War didn’t need much precision in anything, as the first Darksiders didn’t have cleverly placed beams, hand grips, and climbable wall dressings. Death’s adventure is a completely different story. Some instances might have you feeling like you accidentally wormed your way back into a Romulus Lair in Rome. There’s plenty of climbing puzzles abound, and some of them will have you thinking that Vigil was totally doing it on purpose, but perhaps more frustrating still is the dread hanging over you that if you miss by a hair, you’re staring at a screen that ironically tells you that you’re dead. Apparently we never got the memo that Death can still…er, die.
For some of us, the impeccable timing and technical issues will be a turn off. Nobody likes trying over and over again to pull off that wall jump and keep on failing thanks to missing the landing point by a mere inch. Nobody likes losing a couple minutes of play time either because they got stuck in the wall and couldn’t get out. We won’t even mention how terrible shooting your gun can be.
However, it’s not all bad. In fact, if you’re willing to fight through the difficulties, the game itself is entertaining and quite the adventure. Death’s corny quips may have you cracking a smile from time to time, and the dungeon puzzles are challenging. Fighting some of the bigger monsters will also leave you with that great sense of exhilaration, especially after taking down a towering stone Guardian that covers up three-quarters of your screen.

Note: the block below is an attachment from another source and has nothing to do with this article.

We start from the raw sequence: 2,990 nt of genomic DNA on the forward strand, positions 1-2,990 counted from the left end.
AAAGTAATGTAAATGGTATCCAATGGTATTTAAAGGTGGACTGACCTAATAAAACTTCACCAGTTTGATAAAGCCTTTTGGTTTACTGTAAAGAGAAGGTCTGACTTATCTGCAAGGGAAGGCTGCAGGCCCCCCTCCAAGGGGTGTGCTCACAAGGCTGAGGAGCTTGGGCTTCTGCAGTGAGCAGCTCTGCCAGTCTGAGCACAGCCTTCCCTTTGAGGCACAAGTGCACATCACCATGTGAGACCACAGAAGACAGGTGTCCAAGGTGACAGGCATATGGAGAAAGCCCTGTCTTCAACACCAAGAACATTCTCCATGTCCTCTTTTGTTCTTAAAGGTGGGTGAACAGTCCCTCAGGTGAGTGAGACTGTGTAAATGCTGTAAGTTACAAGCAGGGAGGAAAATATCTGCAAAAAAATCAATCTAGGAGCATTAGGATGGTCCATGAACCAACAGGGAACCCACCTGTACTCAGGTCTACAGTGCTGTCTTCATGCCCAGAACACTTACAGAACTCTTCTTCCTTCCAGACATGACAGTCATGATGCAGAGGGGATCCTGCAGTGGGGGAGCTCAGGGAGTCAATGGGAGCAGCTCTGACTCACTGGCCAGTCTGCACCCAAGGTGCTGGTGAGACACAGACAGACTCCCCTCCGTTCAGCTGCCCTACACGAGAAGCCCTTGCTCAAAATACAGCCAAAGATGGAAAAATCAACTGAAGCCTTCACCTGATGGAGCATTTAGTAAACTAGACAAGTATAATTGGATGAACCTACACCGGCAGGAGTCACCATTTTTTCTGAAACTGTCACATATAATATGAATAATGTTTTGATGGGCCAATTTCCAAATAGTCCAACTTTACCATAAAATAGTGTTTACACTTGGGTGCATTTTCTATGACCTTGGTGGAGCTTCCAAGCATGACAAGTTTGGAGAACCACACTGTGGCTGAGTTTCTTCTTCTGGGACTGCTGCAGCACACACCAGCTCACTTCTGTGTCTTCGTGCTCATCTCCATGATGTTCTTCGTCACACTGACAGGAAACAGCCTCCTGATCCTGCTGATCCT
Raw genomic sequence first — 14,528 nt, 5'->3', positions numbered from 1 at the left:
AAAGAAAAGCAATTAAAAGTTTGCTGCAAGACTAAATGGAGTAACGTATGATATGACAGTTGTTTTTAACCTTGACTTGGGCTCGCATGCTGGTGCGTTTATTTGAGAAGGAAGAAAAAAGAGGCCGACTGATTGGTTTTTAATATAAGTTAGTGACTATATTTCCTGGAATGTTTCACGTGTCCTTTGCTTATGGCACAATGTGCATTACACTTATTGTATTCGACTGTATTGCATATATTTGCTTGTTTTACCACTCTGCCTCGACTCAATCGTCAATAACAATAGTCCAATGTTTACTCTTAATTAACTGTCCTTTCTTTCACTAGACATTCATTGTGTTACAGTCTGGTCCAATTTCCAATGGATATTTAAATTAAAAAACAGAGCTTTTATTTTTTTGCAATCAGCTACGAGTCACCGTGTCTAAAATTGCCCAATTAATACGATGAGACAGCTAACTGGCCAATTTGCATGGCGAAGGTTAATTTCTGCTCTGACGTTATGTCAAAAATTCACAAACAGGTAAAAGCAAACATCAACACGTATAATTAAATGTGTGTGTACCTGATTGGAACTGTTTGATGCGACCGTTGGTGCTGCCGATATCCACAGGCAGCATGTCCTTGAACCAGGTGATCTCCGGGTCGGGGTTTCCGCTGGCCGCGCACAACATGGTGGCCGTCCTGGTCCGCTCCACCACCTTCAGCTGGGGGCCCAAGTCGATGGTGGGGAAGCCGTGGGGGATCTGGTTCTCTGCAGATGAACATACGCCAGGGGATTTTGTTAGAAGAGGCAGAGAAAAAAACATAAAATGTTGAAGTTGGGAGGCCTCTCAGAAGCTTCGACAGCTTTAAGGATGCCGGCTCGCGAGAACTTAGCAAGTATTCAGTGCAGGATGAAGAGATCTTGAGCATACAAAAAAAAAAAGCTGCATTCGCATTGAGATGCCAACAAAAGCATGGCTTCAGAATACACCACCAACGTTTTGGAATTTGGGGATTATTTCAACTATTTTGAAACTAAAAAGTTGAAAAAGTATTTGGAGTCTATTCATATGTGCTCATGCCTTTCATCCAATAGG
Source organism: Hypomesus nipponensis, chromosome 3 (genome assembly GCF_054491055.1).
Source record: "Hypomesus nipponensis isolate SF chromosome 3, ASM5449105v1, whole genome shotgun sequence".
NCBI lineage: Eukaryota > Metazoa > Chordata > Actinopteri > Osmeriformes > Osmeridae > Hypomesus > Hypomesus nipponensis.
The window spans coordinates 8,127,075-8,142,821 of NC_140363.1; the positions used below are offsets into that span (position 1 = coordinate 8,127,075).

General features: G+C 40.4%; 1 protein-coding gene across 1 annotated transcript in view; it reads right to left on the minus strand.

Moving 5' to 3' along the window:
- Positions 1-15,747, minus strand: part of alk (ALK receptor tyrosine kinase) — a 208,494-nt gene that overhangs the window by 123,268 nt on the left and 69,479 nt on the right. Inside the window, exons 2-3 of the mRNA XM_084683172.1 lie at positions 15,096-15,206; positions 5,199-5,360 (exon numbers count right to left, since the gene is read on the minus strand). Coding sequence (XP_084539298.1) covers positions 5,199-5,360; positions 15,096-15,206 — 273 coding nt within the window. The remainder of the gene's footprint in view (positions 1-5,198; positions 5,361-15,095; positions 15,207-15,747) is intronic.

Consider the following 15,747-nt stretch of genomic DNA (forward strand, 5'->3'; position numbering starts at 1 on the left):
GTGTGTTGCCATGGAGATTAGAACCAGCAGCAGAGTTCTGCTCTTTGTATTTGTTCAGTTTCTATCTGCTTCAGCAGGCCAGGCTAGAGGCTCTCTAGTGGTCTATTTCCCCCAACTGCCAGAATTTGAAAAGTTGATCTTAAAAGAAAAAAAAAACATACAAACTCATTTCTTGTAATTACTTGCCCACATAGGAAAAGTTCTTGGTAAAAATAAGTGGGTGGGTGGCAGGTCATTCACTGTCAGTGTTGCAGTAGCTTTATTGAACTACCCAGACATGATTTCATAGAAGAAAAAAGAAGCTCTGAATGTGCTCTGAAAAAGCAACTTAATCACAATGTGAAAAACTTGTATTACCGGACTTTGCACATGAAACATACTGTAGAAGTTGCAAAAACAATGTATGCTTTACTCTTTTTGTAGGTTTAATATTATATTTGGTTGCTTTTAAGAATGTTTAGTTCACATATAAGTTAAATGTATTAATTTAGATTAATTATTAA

So go on. Take a ride on Despair on make your way to the Forge Lands. Just don’t forget that there might be some misery along the way.
- Lots of great move sets, weapon combos, and stuff to do.
- The gameplay is fun and reminiscent of Zelda. No, this isn’t a bad thing.
- Great aesthetics sets a nice tone for the game.
- Death’s mobility opens up the world more than the first Darksiders.
And Death Also…Dies?!
- Glitches like suddenly finding yourself inside of a wall or inescapable pillars will happen.
- Never did like those climb-a-thing puzzles only to find out if you miss by a fraction of an inch, you’re dead. A lot.
- Uncontrollable enemy hordes overwhelm a jittery camera, and shooting things won’t be your best friend.
There isn’t an abundance of cussing, but there’s plenty of bloodshed and mature themes going on. Not to mention that some character designs may be questionable. With an ESRB M and PEGI 18 rating, this one is a definite “No” for the family.